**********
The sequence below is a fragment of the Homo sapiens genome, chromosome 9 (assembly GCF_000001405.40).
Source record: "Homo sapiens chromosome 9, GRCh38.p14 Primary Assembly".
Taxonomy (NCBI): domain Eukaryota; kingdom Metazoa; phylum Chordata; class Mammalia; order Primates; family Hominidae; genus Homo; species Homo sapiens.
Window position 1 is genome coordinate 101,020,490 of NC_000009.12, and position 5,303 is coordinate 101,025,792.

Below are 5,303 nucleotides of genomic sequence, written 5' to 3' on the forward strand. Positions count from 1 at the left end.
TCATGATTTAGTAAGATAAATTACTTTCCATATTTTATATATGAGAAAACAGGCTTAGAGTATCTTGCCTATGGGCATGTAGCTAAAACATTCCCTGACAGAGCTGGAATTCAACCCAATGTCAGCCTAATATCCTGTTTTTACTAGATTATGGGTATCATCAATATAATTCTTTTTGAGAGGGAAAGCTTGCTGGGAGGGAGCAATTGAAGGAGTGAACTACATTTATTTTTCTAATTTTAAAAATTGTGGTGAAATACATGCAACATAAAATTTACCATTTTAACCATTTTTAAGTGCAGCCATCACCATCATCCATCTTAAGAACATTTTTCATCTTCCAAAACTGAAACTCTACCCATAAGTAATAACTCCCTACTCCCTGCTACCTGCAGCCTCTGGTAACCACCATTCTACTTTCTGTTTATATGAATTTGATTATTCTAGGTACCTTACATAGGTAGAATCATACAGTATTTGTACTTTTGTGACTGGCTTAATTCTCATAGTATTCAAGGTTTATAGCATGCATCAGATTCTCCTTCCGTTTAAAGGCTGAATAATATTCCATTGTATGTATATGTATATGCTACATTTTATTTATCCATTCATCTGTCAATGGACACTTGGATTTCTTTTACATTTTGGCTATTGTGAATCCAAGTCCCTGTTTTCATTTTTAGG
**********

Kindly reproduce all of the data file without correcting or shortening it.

The sequence below is a fragment of the Homo sapiens genome, chromosome 9 (assembly GCF_000001405.40).
Source record: "Homo sapiens chromosome 9, GRCh38.p14 Primary Assembly".
Taxonomy (NCBI): domain Eukaryota; kingdom Metazoa; phylum Chordata; class Mammalia; order Primates; family Hominidae; genus Homo; species Homo sapiens.
Window position 1 is genome coordinate 101,020,490 of NC_000009.12, and position 5,303 is coordinate 101,025,792.

Below are 5,303 nucleotides of genomic sequence, written 5' to 3' on the forward strand. Positions count from 1 at the left end.
TCATGATTTAGTAAGATAAATTACTTTCCATATTTTATATATGAGAAAACAGGCTTAGAGTATCTTGCCTATGGGCATGTAGCTAAAACATTCCCTGACAGAGCTGGAATTCAACCCAATGTCAGCCTAATATCCTGTTTTTACTAGATTATGGGTATCATCAATATAATTCTTTTTGAGAGGGAAAGCTTGCTGGGAGGGAGCAATTGAAGGAGTGAACTACATTTATTTTTCTAATTTTAAAAATTGTGGTGAAATACATGCAACATAAAATTTACCATTTTAACCATTTTTAAGTGCAGCCATCACCATCATCCATCTTAAGAACATTTTTCATCTTCCAAAACTGAAACTCTACCCATAAGTAATAACTCCCTACTCCCTGCTACCTGCAGCCTCTGGTAACCACCATTCTACTTTCTGTTTATATGAATTTGATTATTCTAGGTACCTTACATAGGTAGAATCATACAGTATTTGTACTTTTGTGACTGGCTTAATTCTCATAGTATTCAAGGTTTATAGCATGCATCAGATTCTCCTTCCGTTTAAAGGCTGAATAATATTCCATTGTATGTATATGTATATGCTACATTTTATTTATCCATTCATCTGTCAATGGACACTTGGATTTCTTTTACATTTTGGCTATTGTGAATCCAAGTCCCTGTTTTCATTTTTAGG